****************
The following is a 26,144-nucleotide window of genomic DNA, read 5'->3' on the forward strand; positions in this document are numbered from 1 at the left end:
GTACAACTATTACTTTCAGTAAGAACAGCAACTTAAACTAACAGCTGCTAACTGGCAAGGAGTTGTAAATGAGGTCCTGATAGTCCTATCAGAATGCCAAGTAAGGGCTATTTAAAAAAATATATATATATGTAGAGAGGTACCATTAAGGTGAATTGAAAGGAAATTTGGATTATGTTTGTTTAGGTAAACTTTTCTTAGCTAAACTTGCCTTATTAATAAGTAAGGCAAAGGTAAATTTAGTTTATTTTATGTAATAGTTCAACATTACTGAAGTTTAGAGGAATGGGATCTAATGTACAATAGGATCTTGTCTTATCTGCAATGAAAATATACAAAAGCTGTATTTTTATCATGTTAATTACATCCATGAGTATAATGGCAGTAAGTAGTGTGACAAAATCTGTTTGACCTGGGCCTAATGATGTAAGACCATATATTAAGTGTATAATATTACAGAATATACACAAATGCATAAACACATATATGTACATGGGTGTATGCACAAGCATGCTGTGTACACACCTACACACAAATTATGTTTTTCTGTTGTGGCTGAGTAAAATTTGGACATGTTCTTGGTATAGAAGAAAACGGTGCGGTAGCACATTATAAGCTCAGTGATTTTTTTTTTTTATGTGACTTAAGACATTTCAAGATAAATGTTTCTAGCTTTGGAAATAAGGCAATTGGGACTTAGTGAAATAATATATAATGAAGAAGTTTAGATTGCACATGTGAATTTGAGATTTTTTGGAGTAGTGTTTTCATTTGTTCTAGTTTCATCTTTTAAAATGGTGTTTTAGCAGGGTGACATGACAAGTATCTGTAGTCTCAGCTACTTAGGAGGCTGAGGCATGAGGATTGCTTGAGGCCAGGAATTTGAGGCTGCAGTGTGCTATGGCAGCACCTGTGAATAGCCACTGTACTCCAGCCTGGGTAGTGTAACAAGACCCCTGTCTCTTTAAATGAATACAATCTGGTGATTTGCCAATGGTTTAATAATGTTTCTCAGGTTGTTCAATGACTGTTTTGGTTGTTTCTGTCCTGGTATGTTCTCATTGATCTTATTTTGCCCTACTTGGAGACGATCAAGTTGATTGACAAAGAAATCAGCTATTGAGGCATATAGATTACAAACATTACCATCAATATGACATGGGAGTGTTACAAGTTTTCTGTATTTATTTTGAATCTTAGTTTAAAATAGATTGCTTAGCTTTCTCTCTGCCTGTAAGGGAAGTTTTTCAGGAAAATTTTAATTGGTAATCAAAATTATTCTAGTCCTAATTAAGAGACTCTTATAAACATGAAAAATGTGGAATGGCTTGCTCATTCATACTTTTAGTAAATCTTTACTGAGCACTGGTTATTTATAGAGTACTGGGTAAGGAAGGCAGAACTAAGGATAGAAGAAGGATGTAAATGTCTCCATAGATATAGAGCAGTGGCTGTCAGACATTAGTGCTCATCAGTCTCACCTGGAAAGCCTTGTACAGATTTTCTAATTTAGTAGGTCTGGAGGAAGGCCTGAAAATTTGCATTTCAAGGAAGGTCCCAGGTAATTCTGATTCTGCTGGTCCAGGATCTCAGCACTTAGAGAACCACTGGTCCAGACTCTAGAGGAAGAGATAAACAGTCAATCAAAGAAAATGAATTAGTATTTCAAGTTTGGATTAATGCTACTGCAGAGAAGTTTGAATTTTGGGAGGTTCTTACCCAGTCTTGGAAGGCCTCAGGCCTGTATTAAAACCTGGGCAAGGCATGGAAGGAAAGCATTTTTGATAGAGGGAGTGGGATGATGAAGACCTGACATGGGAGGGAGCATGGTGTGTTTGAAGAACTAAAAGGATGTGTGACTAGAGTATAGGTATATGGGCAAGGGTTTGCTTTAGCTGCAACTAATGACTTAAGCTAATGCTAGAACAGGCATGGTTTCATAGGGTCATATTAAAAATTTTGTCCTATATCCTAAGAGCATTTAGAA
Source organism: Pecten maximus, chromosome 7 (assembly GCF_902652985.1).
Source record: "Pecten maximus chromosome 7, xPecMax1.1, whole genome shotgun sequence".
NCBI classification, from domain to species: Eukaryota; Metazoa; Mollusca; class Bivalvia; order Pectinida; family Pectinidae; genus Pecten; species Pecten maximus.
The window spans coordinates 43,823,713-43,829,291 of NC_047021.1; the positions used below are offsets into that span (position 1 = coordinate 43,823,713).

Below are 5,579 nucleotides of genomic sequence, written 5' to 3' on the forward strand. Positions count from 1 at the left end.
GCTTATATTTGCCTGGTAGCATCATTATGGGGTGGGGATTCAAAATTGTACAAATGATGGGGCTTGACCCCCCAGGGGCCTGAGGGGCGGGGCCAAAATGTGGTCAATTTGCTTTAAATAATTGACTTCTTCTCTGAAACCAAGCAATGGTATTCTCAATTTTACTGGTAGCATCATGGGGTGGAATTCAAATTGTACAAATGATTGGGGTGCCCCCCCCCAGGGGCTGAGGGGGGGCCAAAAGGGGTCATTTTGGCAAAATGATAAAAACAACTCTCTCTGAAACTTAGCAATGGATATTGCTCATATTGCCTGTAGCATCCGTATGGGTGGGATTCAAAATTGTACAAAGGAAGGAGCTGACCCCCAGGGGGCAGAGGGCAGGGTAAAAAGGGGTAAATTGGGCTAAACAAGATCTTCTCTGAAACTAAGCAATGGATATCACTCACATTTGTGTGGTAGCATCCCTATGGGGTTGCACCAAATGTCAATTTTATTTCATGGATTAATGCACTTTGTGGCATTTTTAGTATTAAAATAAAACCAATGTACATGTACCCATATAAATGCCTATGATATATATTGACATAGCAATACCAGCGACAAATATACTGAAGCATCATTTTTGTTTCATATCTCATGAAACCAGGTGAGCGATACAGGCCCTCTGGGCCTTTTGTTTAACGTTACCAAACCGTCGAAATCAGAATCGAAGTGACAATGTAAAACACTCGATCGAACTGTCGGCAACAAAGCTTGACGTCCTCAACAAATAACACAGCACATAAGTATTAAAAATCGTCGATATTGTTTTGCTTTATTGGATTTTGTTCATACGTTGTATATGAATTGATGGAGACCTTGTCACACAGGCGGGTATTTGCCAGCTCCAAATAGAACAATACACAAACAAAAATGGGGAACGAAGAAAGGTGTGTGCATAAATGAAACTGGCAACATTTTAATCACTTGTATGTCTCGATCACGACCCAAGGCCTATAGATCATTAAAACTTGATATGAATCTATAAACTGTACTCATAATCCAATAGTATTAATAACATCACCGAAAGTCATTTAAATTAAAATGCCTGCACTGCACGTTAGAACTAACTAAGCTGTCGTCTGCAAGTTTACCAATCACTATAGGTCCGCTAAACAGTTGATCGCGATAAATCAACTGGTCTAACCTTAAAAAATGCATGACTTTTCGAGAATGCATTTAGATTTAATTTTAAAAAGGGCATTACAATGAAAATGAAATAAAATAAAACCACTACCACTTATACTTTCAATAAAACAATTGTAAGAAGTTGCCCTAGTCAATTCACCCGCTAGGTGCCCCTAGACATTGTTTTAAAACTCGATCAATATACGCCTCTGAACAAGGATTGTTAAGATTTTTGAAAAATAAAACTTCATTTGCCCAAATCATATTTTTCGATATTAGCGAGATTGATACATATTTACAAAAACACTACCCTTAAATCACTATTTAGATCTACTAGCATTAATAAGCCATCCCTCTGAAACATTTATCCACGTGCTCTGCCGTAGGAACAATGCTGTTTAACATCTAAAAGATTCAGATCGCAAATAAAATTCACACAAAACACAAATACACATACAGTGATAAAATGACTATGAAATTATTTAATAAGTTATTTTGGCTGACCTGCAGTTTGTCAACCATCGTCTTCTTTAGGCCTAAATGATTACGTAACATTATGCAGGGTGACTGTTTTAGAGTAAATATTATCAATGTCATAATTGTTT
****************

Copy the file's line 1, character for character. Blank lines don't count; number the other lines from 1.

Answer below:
The following is a 26,144-nucleotide window of genomic DNA, read 5'->3' on the forward strand; positions in this document are numbered from 1 at the left end: